As the world grieves over the catastrophic loss of humanity from the 26 December 2004 tsunami, we must resolve to learn from natureas lessons. This issue provides a framework and a set of tools to develop communities that are resilient to tsunami. This collection of papers represents a starting point on our new journey toward a safer world. The history of tsunami hazard mitigation tracks well with the history of destructive tsunamis in the United States. Following the 1946 Alaska g- erated tsunami that killed 173 people in Hawaii, the Paci?c Tsunami Warning Center was established in Hawaii by a predecessor agency to the National Oceanic and Atmospheric Administration (NOAA). Following the 1960 Chilean tsunami that killed 1, 000 people in Chile, 61 in Hawaii, and 199 in Japan, the United States formed the Joint Tsunami Research E?ort (JTRE) and sta?ed the International Tsunami Information Center (ITIC) in Hawaii. JTRE was formed to conduct research on tsunamis while ITIC, sponsored by the United Nations, was formed to coordinate tsunami warning e?orts of the Paci?c Countries. Many research and mitigation e?orts were focused on the distant tsunami problem. Following the 1964 Alaskan t- nami that killed 117 in Alaska, 11 in California, and 4 in Oregon, the U. S. was confronted with the local tsunami problem. In response, the U. S. established the Alaska Tsunami Warning Center in Palmer, Alaska. In 1992, a Ms 7.Managers Weather Information Network (EMWIN). NWS offices also disseminate these messages over NOAA Weather Radio (NWR). The EAS is activated through the NWS forecast offices and/or the state departments of emergency services.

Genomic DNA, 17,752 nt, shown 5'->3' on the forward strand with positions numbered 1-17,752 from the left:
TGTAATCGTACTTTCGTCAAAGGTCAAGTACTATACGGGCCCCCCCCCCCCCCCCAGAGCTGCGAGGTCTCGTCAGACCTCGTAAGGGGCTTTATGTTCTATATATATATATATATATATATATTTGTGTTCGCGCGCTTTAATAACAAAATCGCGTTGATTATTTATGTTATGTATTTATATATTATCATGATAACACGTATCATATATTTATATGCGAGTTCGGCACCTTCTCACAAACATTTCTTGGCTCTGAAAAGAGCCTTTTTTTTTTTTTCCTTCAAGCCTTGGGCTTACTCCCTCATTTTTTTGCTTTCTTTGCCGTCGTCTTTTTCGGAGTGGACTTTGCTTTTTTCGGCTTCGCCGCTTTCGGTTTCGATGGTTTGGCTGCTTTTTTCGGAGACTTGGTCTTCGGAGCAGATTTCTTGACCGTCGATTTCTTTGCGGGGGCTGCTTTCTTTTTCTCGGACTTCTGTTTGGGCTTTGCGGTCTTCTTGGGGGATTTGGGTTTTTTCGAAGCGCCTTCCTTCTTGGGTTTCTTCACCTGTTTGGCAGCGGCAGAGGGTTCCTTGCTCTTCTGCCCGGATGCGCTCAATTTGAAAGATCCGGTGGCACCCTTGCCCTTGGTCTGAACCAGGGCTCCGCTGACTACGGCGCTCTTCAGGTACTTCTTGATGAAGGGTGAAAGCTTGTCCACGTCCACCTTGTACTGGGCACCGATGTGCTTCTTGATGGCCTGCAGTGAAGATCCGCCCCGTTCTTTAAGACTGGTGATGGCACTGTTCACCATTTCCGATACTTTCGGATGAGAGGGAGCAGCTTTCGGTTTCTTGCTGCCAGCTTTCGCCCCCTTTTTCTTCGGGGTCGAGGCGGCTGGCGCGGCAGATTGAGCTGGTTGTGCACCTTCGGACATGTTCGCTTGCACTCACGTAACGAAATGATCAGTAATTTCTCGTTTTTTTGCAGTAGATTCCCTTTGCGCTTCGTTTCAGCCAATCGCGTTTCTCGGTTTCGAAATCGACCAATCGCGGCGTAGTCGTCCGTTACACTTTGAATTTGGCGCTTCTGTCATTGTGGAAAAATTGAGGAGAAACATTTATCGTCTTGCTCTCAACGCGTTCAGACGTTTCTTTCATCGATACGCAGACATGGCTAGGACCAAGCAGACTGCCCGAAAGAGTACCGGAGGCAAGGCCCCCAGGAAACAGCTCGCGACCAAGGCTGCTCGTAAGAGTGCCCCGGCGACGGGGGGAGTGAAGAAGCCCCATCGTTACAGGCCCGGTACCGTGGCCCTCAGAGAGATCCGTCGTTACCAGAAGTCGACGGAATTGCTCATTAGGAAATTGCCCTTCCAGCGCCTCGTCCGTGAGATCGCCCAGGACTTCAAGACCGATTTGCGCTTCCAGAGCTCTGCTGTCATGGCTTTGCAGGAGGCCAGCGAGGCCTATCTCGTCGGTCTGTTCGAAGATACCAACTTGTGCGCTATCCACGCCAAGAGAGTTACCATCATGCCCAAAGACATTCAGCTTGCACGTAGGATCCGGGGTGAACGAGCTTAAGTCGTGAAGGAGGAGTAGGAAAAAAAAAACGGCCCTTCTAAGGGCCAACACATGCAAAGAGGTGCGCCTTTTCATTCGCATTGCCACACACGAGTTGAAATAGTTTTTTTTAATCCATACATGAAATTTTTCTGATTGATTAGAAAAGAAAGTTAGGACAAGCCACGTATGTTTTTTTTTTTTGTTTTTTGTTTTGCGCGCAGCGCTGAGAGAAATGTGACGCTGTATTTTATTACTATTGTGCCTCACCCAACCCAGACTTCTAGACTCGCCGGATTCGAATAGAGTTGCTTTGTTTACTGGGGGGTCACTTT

|Title||:||Developing Tsunami-Resilient Communities|
|Publisher||:||Springer Science & Business Media - 2005-12-05|